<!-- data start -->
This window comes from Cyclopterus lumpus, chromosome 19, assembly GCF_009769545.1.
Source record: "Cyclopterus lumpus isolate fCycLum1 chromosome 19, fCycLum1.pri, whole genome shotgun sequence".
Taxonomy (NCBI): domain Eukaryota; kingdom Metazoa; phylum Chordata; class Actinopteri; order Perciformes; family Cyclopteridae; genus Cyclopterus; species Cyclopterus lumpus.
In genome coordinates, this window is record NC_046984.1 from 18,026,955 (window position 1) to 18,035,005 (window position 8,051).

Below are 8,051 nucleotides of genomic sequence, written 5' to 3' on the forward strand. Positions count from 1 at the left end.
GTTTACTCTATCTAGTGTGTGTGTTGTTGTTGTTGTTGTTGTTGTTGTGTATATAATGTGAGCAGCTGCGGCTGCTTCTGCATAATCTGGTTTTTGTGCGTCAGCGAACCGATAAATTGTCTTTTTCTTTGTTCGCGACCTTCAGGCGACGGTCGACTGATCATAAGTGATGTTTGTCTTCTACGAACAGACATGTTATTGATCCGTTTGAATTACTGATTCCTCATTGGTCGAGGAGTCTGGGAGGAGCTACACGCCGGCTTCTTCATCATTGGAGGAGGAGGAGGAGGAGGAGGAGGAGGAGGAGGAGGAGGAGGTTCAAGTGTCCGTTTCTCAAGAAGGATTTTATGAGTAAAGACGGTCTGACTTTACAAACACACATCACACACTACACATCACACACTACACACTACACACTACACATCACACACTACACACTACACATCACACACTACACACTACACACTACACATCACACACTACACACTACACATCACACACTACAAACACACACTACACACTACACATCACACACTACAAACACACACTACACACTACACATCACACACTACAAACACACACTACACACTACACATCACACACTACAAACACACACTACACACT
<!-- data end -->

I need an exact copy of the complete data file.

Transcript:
This window comes from Cyclopterus lumpus, chromosome 19, assembly GCF_009769545.1.
Source record: "Cyclopterus lumpus isolate fCycLum1 chromosome 19, fCycLum1.pri, whole genome shotgun sequence".
Taxonomy (NCBI): domain Eukaryota; kingdom Metazoa; phylum Chordata; class Actinopteri; order Perciformes; family Cyclopteridae; genus Cyclopterus; species Cyclopterus lumpus.
In genome coordinates, this window is record NC_046984.1 from 18,026,955 (window position 1) to 18,035,005 (window position 8,051).

Below are 8,051 nucleotides of genomic sequence, written 5' to 3' on the forward strand. Positions count from 1 at the left end.
GTTTACTCTATCTAGTGTGTGTGTTGTTGTTGTTGTTGTTGTTGTTGTGTATATAATGTGAGCAGCTGCGGCTGCTTCTGCATAATCTGGTTTTTGTGCGTCAGCGAACCGATAAATTGTCTTTTTCTTTGTTCGCGACCTTCAGGCGACGGTCGACTGATCATAAGTGATGTTTGTCTTCTACGAACAGACATGTTATTGATCCGTTTGAATTACTGATTCCTCATTGGTCGAGGAGTCTGGGAGGAGCTACACGCCGGCTTCTTCATCATTGGAGGAGGAGGAGGAGGAGGAGGAGGAGGAGGAGGAGGAGGAGGTTCAAGTGTCCGTTTCTCAAGAAGGATTTTATGAGTAAAGACGGTCTGACTTTACAAACACACATCACACACTACACATCACACACTACACACTACACACTACACATCACACACTACACACTACACATCACACACTACACACTACACACTACACATCACACACTACACACTACACATCACACACTACAAACACACACTACACACTACACATCACACACTACAAACACACACTACACACTACACATCACACACTACAAACACACACTACACACTACACATCACACACTACAAACACACACTACACACT